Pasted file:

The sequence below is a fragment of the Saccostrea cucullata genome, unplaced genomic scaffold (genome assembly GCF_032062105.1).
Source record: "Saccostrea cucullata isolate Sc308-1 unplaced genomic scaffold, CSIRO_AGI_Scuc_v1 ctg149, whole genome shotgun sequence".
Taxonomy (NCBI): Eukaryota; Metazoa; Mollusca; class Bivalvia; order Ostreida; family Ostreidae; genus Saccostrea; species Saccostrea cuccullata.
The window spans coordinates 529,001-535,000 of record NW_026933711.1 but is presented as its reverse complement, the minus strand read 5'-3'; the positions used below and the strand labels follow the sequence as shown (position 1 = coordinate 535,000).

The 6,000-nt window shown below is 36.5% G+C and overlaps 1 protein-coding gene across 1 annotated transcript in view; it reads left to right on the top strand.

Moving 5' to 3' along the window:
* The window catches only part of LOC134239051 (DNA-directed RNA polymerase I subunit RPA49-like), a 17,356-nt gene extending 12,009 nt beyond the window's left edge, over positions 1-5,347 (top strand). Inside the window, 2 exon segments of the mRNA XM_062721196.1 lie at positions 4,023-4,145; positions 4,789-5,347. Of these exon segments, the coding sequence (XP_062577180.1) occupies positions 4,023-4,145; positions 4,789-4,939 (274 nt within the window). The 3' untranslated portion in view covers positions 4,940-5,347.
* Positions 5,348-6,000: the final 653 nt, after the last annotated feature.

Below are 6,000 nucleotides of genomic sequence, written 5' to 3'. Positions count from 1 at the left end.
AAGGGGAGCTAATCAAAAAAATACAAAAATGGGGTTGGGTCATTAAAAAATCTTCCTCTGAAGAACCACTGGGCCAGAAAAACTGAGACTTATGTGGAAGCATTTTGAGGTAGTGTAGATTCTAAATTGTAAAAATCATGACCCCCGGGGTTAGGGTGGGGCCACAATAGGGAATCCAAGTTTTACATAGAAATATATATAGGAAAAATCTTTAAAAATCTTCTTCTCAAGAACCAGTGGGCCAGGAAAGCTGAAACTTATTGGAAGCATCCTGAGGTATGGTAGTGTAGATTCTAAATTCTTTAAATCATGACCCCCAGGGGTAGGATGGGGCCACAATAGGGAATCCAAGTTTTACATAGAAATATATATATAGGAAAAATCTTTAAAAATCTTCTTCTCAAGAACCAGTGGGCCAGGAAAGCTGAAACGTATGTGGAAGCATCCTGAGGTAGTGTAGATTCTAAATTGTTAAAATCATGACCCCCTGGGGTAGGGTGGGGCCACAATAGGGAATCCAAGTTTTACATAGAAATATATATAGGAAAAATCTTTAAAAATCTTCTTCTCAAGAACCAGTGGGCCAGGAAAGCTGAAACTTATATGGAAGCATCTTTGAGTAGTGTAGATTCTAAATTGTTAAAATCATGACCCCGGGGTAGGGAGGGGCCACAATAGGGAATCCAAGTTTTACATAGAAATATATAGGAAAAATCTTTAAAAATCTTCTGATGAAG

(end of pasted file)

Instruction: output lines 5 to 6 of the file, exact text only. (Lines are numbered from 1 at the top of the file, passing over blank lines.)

The 6,000-nt window shown below is 36.5% G+C and overlaps 1 protein-coding gene across 1 annotated transcript in view; it reads left to right on the top strand.

Moving 5' to 3' along the window: